“We’re saying that’s the end,” he said.
Mr. McKean called recently to discuss Chuck’s exit, his Mylar man cave and the joy of destruction. These are edited excerpts from the conversation.
Are we sure Chuck is definitely a goner?
I am. I know they want to bring me in for some flashbacks this coming season, but that’s kind of beside the point. One of the things that made Jimmy Saul Goodman is the burden of, if not guilt, then that nagging feeling of having being somehow involved [in Chuck’s demise]. So that’s what he has to deal with, and it’s one of the things that made him wind up in a Cinnabon in Omaha.
What do you think finally drove Chuck over the edge?
Part of it was the desire to have this behind him, and the fact that no matter how many times they shut off the power, that there was something going on in the house, or at least in his mind. It was still that unscratchable itch. He thought maybe this all goes away if I build this Mylar man cave, but no. Listen, he’s a man whose mind isn’t working right.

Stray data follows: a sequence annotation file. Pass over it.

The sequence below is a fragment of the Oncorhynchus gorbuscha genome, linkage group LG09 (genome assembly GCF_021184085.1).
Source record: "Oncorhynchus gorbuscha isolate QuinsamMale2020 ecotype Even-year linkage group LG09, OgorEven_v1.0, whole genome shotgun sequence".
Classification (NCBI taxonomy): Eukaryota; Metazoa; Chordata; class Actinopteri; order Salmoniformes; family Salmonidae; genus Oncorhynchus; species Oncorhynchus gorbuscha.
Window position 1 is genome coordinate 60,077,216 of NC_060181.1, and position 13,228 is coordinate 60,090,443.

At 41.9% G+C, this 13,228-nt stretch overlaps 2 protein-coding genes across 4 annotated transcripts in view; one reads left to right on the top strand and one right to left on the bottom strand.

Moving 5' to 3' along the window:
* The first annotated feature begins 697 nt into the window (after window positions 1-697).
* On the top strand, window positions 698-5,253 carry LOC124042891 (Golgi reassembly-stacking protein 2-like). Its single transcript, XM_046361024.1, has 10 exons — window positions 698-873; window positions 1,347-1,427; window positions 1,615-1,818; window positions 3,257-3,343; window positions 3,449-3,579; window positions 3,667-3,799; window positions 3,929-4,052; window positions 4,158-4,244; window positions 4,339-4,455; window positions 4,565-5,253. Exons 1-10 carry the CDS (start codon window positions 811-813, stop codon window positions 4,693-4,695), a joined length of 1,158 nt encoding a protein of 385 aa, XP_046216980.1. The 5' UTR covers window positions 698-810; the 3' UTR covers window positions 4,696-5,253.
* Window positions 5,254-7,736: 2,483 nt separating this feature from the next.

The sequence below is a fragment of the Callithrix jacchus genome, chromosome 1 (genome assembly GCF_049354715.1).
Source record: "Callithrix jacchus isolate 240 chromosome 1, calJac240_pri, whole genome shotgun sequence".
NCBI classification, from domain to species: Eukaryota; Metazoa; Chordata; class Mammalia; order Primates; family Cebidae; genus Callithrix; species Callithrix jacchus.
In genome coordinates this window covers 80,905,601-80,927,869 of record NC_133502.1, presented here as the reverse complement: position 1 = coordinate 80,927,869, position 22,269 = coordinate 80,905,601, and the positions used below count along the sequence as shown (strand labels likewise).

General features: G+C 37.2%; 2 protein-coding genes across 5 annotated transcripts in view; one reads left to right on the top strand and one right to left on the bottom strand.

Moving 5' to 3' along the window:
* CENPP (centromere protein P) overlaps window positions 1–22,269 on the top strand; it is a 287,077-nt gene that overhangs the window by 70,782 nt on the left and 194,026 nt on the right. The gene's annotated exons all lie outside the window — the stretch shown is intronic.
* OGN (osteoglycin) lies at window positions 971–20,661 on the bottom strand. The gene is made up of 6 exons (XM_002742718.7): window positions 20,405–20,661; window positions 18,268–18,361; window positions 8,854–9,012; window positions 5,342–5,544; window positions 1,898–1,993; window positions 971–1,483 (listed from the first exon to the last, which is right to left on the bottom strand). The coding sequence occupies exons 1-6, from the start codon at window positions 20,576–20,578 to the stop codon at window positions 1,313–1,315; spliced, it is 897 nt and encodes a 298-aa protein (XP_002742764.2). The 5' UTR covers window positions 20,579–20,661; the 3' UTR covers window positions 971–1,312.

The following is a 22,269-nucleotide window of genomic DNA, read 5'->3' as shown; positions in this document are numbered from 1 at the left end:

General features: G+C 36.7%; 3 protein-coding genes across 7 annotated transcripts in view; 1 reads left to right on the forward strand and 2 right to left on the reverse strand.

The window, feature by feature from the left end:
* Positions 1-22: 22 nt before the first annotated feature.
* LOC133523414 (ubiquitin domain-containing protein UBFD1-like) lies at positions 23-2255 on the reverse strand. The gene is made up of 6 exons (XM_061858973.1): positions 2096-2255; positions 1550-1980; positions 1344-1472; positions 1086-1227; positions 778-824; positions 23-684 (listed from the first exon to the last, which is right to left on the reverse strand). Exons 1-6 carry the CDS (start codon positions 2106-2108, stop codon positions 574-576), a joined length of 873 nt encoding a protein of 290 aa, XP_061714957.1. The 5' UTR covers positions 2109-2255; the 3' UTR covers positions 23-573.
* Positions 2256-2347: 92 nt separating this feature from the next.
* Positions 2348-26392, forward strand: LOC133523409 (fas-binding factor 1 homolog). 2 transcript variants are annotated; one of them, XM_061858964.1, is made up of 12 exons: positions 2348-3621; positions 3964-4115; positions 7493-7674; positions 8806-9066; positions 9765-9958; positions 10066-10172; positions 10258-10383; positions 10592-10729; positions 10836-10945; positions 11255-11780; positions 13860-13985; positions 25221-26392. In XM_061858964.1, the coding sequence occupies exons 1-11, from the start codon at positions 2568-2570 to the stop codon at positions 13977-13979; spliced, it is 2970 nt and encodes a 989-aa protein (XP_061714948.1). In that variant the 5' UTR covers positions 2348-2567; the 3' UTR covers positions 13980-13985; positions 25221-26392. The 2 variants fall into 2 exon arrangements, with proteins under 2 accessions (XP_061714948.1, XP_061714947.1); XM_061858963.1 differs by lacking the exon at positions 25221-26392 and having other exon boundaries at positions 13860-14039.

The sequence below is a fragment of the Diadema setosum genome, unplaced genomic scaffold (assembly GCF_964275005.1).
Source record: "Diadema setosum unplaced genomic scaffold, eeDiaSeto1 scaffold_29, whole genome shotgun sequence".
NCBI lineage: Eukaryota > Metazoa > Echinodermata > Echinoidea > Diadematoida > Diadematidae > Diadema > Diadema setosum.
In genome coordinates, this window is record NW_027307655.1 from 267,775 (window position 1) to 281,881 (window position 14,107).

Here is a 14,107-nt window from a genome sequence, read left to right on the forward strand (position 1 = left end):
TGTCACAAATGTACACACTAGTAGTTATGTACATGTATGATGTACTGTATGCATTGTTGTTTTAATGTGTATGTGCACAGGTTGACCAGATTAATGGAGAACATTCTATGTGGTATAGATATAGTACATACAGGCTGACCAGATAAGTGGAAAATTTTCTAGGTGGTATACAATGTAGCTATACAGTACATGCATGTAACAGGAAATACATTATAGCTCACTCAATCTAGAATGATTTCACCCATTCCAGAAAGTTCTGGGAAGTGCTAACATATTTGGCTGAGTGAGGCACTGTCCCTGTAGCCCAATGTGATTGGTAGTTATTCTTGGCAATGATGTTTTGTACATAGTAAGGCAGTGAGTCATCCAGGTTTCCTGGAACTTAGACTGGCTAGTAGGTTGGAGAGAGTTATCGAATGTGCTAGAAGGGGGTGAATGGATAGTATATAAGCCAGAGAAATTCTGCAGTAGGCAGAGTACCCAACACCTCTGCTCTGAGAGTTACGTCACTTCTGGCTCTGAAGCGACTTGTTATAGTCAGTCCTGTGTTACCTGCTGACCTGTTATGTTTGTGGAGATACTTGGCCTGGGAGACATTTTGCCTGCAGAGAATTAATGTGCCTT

In their final conversation he tells Jimmy that all he ever does is hurt people around him. Couldn’t you say the same about Chuck?
Absolutely. Chuck’s not a very self-aware person. He’s in his own driver’s seat, and everybody else on the road is [a jerk].
It revealed his character in that moment but it also revealed the brothers’ closeness and similarities, in an odd way. They’re both abusive people.
But also Chuck tells a great big lie when he says, ”The truth is, Jimmy, you never really mattered to me much.” We’ve been watching for 30 hours how central Jimmy has become in his life, or at least part of his life. And how he has associated it with his own troubles, in a way he never has to nail down. So Jimmy mattered a lot in lots of negative ways, and in fact preoccupied Chuck to a certain extent.
So you never found out what sparked Chuck’s disorder?
Does that seem odd to…